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The Berkeley Beacon

Emerson College's student newspaper

The Berkeley Beacon

Emerson College's student newspaper

The Berkeley Beacon

Intoxicated intruder harasses students in suite

A group of Piano Row residents on the fourth floor were eating chicken wings at around 12:40 a.m. when an unidentified man  asked for one. The students shared their grub, assuming he was just a fellow freshman joining in on the hang out session. 

The unidentified male ate two wings before moving towards 17-year-old Katherine Gardiner, who was visiting a friend at Emerson.

“He introduced himself and said ‘you’re a beauty,’” Gardiner said in a phone interview with the Beacon, from her home in Los Angeles, Calif., “Then he started saying inappropriate things like ‘Can I have you; can I be on top?’”

Gardiner left and went into another room. She said she told James Bass, who lives in the suite, about her interaction with the strange man, who had identified himself as “Ryan.” Bass, a writing for film and television major, went back to the living room where his friends were eating. He said everything seemed okay but when he approached “Ryan” the room fell silent.

When Bass learned that no one in the room knew “Ryan,” he asked the stranger to leave.

Sam Bencivengo, who was among those eating wings, said “Ryan” left but returned about 10 minutes later, knocking on the door claiming he left his wallet. At that time, Bass’s suite-mate Ray Bellinger was entering the room.

“[Ray] was walking in and the guy tried to get in,” said Bencivengo, a freshman film production major. “We looked everywhere and there was no wallet. He was violent, tried shoving the door open, but we pushed it close.”

That’s when Bass said he called campus police.

Sergeant Joseph Linscott and Officer Israel Rivera met “Ryan” as he stepped out of the Piano Row elevators. Chief George Noonan, who was made aware of the situation early Monday, described the intruder as a 5-foot-11 white male with blonde hair and blue eyes. Noonan said the man appeared to be intoxicated.  Noonan said “Ryan” was let go because he did not commit an actual crime, but said the issue immediately concerned him.

“On a scale of one to 10 on what could go wrong on a college campus, this would be number one,” Noonan said, his office table covered with reports on the situation. “But as for the outcome, this is the best way it could happen. Nobody was hurt.”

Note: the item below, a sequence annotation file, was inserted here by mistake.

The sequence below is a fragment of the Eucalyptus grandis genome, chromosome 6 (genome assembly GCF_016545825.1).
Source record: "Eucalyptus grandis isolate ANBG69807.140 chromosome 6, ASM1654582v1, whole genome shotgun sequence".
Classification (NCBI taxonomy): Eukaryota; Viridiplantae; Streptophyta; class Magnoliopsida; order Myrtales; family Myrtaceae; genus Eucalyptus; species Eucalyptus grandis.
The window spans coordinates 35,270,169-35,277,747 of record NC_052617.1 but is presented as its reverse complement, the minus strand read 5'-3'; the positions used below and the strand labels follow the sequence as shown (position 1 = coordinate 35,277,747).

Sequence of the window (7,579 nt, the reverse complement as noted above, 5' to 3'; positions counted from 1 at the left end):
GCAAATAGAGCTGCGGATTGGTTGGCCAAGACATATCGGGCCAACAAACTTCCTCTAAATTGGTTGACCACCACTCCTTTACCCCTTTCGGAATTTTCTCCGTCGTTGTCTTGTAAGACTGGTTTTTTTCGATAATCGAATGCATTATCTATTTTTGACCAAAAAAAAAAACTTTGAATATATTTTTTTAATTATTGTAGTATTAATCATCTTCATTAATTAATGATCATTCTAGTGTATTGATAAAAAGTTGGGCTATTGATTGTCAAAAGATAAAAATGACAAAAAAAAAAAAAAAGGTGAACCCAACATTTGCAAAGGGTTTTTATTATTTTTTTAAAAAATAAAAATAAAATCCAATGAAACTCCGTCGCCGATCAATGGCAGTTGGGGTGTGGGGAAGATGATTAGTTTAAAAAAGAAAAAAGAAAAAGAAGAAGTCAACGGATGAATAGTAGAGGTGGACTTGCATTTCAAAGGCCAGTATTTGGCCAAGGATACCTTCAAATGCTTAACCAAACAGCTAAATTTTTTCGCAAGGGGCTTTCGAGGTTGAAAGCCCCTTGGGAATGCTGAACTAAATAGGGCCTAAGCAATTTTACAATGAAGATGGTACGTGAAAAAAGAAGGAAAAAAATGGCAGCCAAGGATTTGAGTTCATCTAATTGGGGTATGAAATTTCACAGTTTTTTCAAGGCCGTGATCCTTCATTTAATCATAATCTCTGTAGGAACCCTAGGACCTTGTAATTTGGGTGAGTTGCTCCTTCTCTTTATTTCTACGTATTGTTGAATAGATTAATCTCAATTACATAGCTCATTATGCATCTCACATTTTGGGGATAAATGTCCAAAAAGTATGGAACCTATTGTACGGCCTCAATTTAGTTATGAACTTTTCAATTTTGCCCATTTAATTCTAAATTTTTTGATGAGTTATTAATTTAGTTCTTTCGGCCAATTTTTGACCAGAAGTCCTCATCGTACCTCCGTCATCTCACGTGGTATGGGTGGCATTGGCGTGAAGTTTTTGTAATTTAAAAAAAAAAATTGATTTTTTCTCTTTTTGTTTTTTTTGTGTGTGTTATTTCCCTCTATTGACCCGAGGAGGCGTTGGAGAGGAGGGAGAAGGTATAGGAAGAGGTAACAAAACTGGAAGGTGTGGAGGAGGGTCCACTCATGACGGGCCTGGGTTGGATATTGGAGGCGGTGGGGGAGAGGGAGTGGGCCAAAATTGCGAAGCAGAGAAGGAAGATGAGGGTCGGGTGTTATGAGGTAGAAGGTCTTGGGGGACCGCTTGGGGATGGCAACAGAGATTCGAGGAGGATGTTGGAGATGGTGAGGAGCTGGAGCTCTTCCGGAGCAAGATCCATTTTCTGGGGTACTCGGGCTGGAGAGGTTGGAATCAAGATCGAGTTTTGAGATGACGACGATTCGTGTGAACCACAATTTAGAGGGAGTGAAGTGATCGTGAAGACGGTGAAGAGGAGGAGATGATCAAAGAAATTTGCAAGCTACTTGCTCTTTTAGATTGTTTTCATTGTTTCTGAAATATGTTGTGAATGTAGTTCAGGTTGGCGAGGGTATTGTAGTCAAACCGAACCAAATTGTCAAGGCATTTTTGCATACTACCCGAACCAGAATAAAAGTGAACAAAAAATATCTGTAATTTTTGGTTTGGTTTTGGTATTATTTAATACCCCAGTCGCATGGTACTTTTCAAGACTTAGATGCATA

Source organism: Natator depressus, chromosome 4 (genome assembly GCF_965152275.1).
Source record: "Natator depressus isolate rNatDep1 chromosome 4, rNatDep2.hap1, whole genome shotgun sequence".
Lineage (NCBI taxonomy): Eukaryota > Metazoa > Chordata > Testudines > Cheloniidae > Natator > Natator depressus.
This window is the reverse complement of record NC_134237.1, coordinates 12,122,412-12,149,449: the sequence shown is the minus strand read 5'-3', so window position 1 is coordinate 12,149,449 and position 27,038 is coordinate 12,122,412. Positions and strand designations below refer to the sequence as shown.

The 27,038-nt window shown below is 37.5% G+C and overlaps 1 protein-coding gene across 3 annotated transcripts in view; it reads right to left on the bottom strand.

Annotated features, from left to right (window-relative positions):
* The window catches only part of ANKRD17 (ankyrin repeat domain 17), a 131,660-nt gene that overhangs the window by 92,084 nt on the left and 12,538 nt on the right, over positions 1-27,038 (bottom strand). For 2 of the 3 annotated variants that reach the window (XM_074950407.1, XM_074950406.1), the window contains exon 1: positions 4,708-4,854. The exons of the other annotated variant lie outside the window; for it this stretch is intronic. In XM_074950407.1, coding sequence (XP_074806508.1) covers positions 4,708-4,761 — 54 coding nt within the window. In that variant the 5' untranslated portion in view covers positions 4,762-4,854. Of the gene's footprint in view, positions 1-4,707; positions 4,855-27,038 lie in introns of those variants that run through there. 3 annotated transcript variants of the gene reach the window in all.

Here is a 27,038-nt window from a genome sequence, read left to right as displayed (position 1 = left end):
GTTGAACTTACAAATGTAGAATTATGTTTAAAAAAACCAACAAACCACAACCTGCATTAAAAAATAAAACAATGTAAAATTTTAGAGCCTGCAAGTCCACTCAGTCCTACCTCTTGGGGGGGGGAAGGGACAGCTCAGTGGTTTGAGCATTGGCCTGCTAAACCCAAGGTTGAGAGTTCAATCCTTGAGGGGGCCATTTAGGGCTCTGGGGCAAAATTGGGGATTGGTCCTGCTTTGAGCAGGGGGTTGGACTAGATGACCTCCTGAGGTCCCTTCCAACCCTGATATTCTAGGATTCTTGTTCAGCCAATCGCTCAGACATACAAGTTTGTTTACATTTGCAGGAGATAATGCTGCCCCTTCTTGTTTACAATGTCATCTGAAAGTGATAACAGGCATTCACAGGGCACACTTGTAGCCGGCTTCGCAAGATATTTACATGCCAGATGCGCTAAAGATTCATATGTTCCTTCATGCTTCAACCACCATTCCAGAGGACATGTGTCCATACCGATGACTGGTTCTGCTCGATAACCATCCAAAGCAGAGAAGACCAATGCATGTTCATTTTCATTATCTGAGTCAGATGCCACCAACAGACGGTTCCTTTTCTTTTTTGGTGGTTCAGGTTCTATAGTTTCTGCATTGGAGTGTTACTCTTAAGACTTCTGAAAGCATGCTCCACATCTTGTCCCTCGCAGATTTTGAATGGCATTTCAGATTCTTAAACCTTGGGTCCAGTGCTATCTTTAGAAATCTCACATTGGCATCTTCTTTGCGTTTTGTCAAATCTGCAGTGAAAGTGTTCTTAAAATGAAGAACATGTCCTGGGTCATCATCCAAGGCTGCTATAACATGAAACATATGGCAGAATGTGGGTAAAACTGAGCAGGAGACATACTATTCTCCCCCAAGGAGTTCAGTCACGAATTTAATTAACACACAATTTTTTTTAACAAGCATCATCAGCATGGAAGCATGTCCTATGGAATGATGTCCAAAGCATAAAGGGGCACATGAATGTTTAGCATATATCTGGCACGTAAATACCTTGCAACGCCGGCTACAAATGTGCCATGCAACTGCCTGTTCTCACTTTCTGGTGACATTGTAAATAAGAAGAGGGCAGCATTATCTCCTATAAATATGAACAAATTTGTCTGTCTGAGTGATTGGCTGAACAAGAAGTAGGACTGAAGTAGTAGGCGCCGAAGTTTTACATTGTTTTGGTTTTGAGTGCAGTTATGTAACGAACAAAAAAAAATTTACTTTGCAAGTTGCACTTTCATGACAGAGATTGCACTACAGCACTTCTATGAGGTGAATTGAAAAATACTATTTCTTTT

After reviewing security tapes from that night, Noonan said that the 25-year-old was leaning against the barrier across the security desk as a group of 10 to 12 students tapped their identification cards to enter the building.

“He seemed calm, looking at people, reaching for his pockets, and staring at the security tap for whatever reason,” Noonan said, after spending the previous 24 hours at work investigating. “Then the Securitas officer got up and left, and they actually brushed shoulders with each other as she was leaving and he went in. So now, he’s in the building.”

Noonan said “Ryan” was in the dormitory for approximately 27 minutes, according to the tapes. He said just three minutes before he entered, Officers Linscott and Rivera left Piano Row after a regular checkup, allowing them to return to the scene after the call was made within minutes.

Noonan said that he plans to speak with the Securitas officer, who will no longer be working at Emerson College and will be placed elsewhere by her supervisor.

“The tape shows the Securitas officer making a bad decision leaving her post,” Noonan said. “She was gone for about a minute, but you know what? A lot can happen in one minute.”

Noonan said he met with the Securitas account manager for Emerson, and set a list of 10 goals to further campus security. The first goal includes choosing the top eight Securitas officers to remain at post in the dormitories, as well as a few backup. Noonan said these officers would have to attend extra training for the security of the residents.

Noonan said that other measures include showing all officers that they are being taped, conduct audits a few times each semester, and give all workers an Emerson swipe card that they have to tap when they come to and leave their post.

In his almost six years at Emerson, Noonan said this is third time someone has been able to infiltrate a college building.

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